A First Offense DUI within San Diego is a misdemeanor most commonly convicted in two parts, usually called (a) count and (b) count, according to California Vehicle Code section 23152. These alcohol associated driving offenses include (a) the illegality of driving under the influence and (b) the ratio of alcohol- more than 0.08 percent- per 100 milliliters of blood, in addition to factors such as weight. Any prosecuted offenses under the following subdivision are automatically considered to have had more than 0.08 percent of alcohol within their bloodstream at the time of driving (Section 34501.16). This is concurrent with the occurrence of a chemical test at most three hours from the event of the driving.
The conviction of an offender for an (a) count misdemeanor depends on two contingencies: that the offender was operating a motor vehicle and the belief that the offender was under the influence during the time of the operation of the motor vehicle.
In order to properly convict an offender for an (a) count misdemeanor, the prosecutor must prove the occurrence of both. Contrary to popular belief, regardless of whether or not your BAC contains less than 0.08 percent of alcohol, you can still be prosecuted for a DUI.
In San Diego, California, the use of a motor vehicle refers to any form of movement of the vehicle, or circumstantial signs of the operation of a vehicle, such as illuminated headlights or keys in the ignition. Additionally, the observation of the movement of a vehicle by an officer will suffice as evidence toward the operation of the vehicle.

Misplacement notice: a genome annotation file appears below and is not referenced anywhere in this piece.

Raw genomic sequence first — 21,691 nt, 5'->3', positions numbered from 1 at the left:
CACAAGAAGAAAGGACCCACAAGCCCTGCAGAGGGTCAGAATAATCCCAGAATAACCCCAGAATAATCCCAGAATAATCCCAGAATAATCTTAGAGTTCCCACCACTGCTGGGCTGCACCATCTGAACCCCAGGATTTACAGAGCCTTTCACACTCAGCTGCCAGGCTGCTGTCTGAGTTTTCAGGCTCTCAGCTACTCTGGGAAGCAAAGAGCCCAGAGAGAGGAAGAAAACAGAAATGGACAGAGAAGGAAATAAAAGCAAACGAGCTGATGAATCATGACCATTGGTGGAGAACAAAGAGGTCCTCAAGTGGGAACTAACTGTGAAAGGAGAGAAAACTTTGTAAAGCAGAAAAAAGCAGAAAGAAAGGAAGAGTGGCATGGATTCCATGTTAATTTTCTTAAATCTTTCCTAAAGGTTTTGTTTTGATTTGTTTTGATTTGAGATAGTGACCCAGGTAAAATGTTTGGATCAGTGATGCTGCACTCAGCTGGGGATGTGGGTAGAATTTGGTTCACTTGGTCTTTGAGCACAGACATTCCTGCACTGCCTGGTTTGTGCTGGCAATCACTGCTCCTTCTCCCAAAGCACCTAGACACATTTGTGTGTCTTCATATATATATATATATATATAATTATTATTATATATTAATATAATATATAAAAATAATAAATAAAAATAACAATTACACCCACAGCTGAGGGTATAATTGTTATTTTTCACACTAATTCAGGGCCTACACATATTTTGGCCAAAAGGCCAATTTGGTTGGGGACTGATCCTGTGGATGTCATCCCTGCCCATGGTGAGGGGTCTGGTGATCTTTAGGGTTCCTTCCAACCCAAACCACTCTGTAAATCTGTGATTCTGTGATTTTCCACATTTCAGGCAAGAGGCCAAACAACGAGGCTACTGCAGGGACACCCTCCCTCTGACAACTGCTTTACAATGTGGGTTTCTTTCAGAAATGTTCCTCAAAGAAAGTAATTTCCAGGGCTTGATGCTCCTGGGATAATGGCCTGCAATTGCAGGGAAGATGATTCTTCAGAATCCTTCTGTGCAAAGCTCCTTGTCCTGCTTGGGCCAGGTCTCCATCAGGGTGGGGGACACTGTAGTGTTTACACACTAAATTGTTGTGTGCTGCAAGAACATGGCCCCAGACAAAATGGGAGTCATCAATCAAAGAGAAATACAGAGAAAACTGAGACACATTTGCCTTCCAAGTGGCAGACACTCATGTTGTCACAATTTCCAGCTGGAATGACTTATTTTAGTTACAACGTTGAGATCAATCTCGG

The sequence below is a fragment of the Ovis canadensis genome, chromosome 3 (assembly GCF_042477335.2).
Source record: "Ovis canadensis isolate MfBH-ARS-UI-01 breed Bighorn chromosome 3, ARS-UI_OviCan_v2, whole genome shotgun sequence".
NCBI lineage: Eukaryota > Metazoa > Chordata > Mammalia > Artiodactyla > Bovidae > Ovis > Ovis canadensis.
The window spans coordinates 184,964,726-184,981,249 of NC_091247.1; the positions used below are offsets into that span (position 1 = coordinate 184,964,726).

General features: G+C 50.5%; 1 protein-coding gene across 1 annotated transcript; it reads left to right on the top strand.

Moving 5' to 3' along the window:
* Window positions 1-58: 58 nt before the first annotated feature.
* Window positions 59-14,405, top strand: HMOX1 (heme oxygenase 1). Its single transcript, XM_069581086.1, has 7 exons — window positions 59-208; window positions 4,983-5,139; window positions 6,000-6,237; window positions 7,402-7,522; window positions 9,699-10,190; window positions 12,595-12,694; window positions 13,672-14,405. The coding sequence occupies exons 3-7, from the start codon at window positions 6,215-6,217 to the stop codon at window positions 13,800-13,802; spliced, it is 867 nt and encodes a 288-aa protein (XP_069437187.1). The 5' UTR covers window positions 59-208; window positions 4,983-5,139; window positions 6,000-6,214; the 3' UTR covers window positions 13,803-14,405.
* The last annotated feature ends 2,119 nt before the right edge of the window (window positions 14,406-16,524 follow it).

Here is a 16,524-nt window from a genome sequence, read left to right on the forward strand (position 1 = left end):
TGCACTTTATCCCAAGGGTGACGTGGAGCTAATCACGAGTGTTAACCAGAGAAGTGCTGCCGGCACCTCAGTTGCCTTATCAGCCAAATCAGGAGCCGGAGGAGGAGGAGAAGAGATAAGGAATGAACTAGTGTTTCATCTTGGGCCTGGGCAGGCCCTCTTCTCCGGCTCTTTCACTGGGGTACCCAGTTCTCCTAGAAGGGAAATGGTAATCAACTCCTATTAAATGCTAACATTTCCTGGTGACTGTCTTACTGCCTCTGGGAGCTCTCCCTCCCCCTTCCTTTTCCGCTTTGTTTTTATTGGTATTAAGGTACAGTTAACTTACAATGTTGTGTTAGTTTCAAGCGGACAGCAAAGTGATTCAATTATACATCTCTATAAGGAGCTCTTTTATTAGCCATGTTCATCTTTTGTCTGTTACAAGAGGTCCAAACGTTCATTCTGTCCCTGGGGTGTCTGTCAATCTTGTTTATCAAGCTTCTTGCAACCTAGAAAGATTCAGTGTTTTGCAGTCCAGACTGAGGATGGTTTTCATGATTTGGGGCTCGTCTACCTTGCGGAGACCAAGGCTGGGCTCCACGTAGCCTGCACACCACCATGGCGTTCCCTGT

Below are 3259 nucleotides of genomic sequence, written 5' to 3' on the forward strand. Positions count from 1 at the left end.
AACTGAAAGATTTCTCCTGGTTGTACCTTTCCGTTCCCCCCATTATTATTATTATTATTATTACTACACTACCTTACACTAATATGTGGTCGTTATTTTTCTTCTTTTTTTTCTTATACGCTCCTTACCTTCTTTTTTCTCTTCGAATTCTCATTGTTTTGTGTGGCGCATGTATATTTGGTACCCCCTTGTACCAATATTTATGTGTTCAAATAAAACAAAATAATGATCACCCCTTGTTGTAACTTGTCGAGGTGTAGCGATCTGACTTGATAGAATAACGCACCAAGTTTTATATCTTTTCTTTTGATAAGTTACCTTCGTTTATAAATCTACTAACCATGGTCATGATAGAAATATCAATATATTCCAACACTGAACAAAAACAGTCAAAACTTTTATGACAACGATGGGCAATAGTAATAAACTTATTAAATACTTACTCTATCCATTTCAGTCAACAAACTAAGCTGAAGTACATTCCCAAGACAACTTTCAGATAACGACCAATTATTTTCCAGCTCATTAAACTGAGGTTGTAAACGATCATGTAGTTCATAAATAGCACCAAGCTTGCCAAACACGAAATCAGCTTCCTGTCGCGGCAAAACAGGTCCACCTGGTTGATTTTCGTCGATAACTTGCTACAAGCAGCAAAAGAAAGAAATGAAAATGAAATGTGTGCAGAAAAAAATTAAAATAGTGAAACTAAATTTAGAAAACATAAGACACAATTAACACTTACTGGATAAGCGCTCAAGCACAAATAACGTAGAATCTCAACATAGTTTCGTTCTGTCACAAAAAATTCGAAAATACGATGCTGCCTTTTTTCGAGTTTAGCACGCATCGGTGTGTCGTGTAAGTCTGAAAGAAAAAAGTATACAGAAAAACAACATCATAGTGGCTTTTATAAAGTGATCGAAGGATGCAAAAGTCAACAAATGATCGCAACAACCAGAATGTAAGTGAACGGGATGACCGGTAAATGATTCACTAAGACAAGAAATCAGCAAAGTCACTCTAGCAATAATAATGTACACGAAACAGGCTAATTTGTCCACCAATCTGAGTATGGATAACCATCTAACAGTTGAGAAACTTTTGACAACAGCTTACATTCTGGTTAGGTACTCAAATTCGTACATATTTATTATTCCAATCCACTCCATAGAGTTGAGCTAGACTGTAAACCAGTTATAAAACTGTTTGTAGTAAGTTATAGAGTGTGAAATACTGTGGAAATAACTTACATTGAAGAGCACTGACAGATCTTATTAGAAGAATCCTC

The determining of whether or not the driver was under the influence is by multiple factors. Mainly, any signification that the driver was in any way mentally or physically impaired and within a state in which he or she could not function in a cognitive state can be used as evidence toward prosecution. This may include swerving, an accident, and any other form of reckless driving.
In order to be convicted of section (b) of the California Vehicle Code, the offender must have been driving a motor vehicle and containing more than 0.08 percent of alcohol within his or her bloodstream, per 100 milliliters.
The determining of whether or not a motor vehicle was operated for (b) count is identical to that of an (a) count offense. This would involve the witnessing of movement from a vehicle by an officer, or circumstantial clues that could lead to the belief of such.
Prosecution can only occur for a driver if the prosecutor had conducted a breath or blood test upon the driver and can prove that the driver had been driving with a BAC of more than 0.08 percent. If a drug test is taken within three hours of the time of driving, it is automatically assumed that the driver experienced the same ratio of alcohol in the body as was indicated by the drug test.
If the breath or blood test was taken from the driver more than three hours after the time of driving, the prosecutor must be capable of proving that the ratio of alcohol was above 0.08 percent at the occurrence of the operation of the motor vehicle.
Penalties for first offense DUIs in San Diego include up to one year in county jail; informal probation for three to five years, fines and assessments of $1600-$2300, 3 to 9 month within a DUI Program, a 6 month to one year license suspension, installation of an Ignition Interlock Device for up to three years; and insurance repercussions.
Additional repercussions may be added if aggravating factors are present, such as a child in the vehicle or accident.